It’s 5am and Otis is licking my face. Ughhhh. He needs to go outside and take a leak. Joy.
Being the responsible dad I get outta bed, slide into my sneakers, thrown on my raincoat, fasten his leash onto his collar and head outside.
It’s predawn (5am) cold (40 degrees) raw (raining) and I am standing with my dog and I am wearing a t-shirt, soccer shorts, sneakers and raincoat on my front lawn. I am not cold, I feel, well, alive.
Otis and I are both answering natures call when I am jolted out of my “nature’s call” meditation by the cries of coyotes not 50 feet from where we are standing….or should I say leaking.
Jolted may not be accurate. Accurate would be – “when I have the crap scared out of me and I piss all over my leg because I am confident that I am about to get attacked by some fiendish unseen ghoul.”
The sound the coyotes make can best be described as a most heinous combination of laughter and death scream. It’s a sound that I associate with vintage Stephen King. At least it’s the sound I would create in my head when reading vintage Stephen King. Vintage as opposed to formulaic.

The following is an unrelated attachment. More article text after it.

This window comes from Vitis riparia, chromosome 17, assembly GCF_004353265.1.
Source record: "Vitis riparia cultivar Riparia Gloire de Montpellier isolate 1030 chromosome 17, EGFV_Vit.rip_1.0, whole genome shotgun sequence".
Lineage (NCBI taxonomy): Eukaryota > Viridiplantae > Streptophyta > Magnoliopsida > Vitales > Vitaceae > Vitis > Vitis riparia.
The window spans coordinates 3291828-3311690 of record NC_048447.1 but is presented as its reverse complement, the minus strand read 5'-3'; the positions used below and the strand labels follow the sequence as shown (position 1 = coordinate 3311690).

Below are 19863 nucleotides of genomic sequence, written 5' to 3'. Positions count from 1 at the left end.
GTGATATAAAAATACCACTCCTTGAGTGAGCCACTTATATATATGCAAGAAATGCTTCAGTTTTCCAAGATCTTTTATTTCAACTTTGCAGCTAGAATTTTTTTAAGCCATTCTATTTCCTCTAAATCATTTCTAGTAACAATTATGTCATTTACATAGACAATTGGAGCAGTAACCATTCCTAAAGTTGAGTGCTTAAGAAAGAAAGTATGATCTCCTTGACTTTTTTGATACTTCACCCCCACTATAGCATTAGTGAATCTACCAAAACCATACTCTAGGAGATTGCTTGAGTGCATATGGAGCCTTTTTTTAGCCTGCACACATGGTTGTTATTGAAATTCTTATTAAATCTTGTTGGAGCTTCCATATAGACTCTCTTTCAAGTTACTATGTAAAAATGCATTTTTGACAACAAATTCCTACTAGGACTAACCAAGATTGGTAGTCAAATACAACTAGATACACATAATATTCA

To my utter amazement, my friend Otis (the dog with the genetic pedigree to be the protector of the flock) instead of responding to the coyote screams with barking and protection, runs and hides behind me.
I stand there not moving, searching the woods that frame my lawn with my eyes for any movement.
I hold my breath in hopes of hearing the rustling of new fallen leaves indicating the ghouls are moving.
Nothing. Not a damn thing.
Then, without warning a second flurry of coyote screams and laughter. No response from Otis.
Ok, now I am pissed (no pun intended). I scream at the coyotes and then I hear the rustling. They are moving away – I think they are laughing as they dance off deeper into the woods. Laughing I am sure that they made me piss all over my leg.
I turn around to find Otis totally oblivious to any of the drama that had just occurred. Nope, he is sitting there more interested in the leaf stuck to his nose than any death match standoff we just had with the coyotes.
I slog back into the house, wash off my leg and lay back in bed, soon joined by a 90 pound sheepdog who lays next to me and puts his wet leaf encrusted head on my chest. Instantly he falls asleep and starts snoring. I have no such luck. The adrenaline from our encounter with the evil coyotes is preventing me from finding sleep. Otis on the other hand is probably dreaming of bunnies and wet leaves.